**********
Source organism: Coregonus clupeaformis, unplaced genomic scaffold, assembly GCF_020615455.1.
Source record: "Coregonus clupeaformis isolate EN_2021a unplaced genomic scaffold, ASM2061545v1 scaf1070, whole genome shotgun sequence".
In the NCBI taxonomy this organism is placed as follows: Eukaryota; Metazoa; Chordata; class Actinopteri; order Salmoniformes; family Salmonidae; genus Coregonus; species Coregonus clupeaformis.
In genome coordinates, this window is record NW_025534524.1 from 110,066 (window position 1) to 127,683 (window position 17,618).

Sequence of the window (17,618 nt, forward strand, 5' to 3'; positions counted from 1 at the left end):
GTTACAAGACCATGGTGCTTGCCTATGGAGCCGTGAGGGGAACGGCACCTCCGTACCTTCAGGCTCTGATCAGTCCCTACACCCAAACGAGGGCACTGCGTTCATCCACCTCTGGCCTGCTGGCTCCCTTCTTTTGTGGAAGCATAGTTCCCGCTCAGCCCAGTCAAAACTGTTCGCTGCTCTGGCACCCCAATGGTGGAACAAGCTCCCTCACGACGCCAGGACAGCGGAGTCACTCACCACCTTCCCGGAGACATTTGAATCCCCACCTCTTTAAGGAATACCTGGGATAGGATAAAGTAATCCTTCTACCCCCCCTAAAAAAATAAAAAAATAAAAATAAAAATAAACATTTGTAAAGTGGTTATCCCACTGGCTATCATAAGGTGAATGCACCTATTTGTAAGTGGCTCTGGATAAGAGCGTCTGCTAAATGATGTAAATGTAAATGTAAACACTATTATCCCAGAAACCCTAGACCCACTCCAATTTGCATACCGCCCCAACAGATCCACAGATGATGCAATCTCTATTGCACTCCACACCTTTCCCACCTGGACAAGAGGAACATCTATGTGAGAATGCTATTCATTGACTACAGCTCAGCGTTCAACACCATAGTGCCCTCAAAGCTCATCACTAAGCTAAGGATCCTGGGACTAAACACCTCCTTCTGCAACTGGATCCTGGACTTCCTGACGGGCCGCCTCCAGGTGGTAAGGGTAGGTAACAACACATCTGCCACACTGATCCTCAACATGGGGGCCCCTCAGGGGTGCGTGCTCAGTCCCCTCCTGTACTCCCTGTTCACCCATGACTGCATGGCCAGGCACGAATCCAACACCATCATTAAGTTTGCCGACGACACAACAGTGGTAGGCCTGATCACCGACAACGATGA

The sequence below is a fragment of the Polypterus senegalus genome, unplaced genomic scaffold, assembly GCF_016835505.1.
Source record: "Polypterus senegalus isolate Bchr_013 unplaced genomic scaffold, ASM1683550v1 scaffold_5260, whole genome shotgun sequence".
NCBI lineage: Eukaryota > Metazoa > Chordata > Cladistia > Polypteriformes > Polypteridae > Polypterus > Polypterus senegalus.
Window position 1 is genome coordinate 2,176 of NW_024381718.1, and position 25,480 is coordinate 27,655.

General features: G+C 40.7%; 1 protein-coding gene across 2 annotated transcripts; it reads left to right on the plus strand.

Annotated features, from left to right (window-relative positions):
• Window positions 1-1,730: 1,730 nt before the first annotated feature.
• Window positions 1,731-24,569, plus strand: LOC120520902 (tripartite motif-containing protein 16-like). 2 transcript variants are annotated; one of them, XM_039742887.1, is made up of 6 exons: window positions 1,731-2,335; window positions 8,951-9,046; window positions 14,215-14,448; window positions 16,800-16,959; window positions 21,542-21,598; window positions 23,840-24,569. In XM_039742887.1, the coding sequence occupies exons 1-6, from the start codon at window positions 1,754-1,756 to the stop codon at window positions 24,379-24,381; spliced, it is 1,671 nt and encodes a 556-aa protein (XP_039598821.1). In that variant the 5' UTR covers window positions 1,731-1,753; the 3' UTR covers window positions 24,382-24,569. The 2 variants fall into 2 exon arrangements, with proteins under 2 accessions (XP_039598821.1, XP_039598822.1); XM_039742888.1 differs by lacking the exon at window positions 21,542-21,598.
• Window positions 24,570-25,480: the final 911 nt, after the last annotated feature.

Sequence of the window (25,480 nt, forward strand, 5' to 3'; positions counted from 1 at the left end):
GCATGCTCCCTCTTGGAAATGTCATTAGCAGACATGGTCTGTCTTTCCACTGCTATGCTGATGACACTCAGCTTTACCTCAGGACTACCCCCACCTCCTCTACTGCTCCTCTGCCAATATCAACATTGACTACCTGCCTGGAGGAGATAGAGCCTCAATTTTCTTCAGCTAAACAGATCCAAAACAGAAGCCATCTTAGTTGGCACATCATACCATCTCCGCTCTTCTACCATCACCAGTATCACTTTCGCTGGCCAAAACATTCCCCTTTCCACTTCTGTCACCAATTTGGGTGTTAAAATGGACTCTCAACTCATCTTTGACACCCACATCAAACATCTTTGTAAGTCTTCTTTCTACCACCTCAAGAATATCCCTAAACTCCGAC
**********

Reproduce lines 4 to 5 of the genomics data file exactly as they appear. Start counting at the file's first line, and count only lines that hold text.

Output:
In genome coordinates, this window is record NW_025534524.1 from 110,066 (window position 1) to 127,683 (window position 17,618).

Sequence of the window (17,618 nt, forward strand, 5' to 3'; positions counted from 1 at the left end):